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5 Things All Entrepreneurs Should Consider When Opening a Business

Business Law for Entrepreneurs | Aldrich Legal Services - pexels-karolina-grabowska-7875996

Opening a business is a significant undertaking, and it’s also a great way to make a living. It’s a chance to showcase your talents and knowledge and follow your passion.

While it may seem like a good idea initially, you need to do it right and understand that it’s an intricate and complicated process. This complexity is why it’s important to understand more about business law and all the reasons why you may need to and should involve small business lawyers in your journey to becoming a business owner.

1. A Niche & Formulating A Business Plan

One of the five things all entrepreneurs should consider when opening a business is to define their niche. Figure out who your audience is and the mission of your business. Formulate a business plan and know how you’ll get from one place to the next. Consider that there might be more involved with setting up a medical marijuana business than if you were to begin selling clothing at a retail shop, and this is where a lawyer can be helpful.

2. Choosing A Structure

Another critical step when setting up a business is to choose your legal structure. It not only dictates whether or not you can hire and have employees but also impacts matters around taxes, paperwork, the liability of the owner, and several other legal aspects. Furthermore, you’re going to have to obtain the proper local and state registration required to launch your business. It’s best to reach out for legal help in this area regarding completing the necessary paperwork and knowing which structure to move forward with.

3. Setting up Office Space

If you want to be a business owner, you must decide on where your office will be and how much space you’ll need. When you’re opening a business, you’ll want to determine if you’ll be renting or purchasing commercial space. Take time to map your finances and needs and make sure that you know what risks come with you setting up your office space in a particular location or building.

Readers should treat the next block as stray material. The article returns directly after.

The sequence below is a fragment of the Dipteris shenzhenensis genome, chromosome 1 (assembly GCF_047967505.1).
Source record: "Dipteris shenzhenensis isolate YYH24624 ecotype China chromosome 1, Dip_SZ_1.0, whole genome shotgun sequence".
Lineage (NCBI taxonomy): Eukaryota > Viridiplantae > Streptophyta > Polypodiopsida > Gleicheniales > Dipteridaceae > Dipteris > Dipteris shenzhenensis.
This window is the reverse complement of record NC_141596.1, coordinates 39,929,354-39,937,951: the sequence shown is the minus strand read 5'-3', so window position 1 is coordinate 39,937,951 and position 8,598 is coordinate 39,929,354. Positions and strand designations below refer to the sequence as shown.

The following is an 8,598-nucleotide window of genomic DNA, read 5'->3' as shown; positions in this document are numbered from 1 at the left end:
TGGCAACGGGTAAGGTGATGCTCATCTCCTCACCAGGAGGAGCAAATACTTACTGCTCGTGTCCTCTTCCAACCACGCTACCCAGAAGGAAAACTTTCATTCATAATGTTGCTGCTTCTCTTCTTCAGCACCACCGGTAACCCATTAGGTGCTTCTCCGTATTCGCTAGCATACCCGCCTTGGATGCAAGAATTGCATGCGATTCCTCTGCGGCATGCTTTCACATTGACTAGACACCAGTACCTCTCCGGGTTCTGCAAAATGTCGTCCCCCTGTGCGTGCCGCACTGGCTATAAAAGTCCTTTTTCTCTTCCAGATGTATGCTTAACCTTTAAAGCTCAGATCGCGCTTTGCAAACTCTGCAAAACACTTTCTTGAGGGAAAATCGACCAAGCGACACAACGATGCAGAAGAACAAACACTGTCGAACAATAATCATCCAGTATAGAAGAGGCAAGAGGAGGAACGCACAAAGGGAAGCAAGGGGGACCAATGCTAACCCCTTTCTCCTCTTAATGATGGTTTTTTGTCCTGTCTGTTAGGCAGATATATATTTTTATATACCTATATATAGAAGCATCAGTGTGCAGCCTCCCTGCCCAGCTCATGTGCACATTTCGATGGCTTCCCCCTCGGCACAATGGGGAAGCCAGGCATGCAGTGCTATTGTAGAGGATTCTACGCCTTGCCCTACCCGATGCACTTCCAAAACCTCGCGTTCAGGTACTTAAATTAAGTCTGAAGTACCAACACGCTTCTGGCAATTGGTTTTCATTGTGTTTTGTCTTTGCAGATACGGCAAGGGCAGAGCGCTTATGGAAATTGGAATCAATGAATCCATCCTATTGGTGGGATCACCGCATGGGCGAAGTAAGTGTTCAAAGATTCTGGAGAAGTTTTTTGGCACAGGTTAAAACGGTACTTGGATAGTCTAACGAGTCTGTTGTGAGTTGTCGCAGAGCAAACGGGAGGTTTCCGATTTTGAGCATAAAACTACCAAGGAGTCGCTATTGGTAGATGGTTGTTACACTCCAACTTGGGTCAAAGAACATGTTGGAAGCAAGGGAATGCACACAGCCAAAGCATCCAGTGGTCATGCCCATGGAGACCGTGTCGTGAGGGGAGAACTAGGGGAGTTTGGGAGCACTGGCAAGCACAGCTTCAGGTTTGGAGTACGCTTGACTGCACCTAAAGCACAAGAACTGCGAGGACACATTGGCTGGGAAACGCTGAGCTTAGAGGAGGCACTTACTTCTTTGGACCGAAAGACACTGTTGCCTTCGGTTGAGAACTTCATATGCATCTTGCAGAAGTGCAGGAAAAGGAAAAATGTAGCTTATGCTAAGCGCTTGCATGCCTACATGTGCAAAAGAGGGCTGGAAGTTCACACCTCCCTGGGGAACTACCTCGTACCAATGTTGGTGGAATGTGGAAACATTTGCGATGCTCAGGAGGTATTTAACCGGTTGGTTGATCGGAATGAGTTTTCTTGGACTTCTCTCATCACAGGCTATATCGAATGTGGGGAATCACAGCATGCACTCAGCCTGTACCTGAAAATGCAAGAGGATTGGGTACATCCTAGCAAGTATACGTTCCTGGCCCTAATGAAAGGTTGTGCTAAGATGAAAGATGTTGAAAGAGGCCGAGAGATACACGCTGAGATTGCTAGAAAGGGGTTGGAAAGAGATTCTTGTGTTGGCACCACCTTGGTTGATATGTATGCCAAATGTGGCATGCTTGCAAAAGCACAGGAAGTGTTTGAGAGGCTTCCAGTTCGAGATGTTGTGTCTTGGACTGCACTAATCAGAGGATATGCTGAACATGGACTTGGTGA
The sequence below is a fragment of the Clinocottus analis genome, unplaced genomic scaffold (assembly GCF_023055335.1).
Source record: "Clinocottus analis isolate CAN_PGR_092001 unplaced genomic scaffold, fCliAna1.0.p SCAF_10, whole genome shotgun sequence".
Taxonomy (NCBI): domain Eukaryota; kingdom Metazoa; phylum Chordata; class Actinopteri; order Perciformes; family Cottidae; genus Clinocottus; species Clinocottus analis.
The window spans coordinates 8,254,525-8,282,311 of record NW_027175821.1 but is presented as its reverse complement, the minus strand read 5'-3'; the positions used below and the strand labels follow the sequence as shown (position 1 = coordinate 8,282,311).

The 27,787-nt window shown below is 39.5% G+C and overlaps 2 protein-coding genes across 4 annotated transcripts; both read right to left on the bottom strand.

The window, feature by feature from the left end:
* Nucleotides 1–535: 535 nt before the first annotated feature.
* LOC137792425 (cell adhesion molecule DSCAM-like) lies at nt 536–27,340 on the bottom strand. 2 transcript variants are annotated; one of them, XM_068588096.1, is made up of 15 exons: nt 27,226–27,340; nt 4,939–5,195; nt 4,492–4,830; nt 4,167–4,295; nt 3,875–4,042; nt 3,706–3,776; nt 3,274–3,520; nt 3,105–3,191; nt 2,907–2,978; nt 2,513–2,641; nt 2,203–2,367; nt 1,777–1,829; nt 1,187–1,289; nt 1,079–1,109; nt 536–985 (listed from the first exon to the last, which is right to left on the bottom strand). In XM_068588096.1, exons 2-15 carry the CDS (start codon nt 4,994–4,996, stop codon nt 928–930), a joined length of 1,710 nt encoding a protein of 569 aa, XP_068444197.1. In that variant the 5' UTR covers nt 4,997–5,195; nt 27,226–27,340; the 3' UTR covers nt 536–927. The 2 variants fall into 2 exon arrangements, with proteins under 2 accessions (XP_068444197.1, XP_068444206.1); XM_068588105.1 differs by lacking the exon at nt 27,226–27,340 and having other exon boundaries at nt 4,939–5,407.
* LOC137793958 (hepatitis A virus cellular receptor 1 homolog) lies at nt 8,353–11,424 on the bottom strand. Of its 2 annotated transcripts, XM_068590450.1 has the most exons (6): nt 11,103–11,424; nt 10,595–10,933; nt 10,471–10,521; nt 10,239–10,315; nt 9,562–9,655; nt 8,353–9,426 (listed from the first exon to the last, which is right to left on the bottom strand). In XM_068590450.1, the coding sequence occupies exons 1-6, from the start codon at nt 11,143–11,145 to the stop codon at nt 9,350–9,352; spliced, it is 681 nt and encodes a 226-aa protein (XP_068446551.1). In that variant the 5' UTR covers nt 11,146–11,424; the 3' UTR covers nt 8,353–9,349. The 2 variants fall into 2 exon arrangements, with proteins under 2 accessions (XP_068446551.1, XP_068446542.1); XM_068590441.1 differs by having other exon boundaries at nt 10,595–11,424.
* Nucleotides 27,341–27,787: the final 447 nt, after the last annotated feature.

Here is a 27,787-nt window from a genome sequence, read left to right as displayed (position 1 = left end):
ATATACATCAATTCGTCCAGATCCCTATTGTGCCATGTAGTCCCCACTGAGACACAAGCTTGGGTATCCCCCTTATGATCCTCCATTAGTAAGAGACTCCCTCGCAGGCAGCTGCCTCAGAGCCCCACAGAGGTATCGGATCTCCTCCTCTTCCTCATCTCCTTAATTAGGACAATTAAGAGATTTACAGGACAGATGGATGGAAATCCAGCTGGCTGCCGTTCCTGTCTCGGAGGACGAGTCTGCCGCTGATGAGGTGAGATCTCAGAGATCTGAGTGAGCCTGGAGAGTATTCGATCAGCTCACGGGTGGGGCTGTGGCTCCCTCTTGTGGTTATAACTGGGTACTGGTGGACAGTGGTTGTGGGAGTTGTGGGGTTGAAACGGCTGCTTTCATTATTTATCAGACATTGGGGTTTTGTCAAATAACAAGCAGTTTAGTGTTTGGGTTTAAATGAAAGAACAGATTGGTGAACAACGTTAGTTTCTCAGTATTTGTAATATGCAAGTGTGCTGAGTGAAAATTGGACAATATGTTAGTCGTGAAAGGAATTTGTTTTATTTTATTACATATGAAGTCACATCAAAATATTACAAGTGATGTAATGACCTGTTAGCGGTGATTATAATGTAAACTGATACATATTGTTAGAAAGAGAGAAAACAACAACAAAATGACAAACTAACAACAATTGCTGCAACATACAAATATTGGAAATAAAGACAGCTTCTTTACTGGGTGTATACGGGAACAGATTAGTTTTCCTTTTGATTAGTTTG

4. Getting Everything in Writing

You’re going to be signing many papers and contacts as a new business owner. You should make sure you get everything in writing and review all contracts and documents in detail before taking any further action. Why not get legal support for this so that you know what you’re signing and agreeing to? A business attorney knows what’s legal and should be included and what to amend or say no to.

5. Protecting Yourself & Your Business

You never know when you may find yourself in a sticky situation as a business owner and as you get going. You need experienced lawyers and a team you can trust who have litigated thousands of cases regarding business litigation matters and complex financial agreements. It may also be worth calling in the professionals so that our team can try to resolve a dispute without litigation. You want to be focused on growing your company and not worrying about the complexity of properly protecting yourself and your business.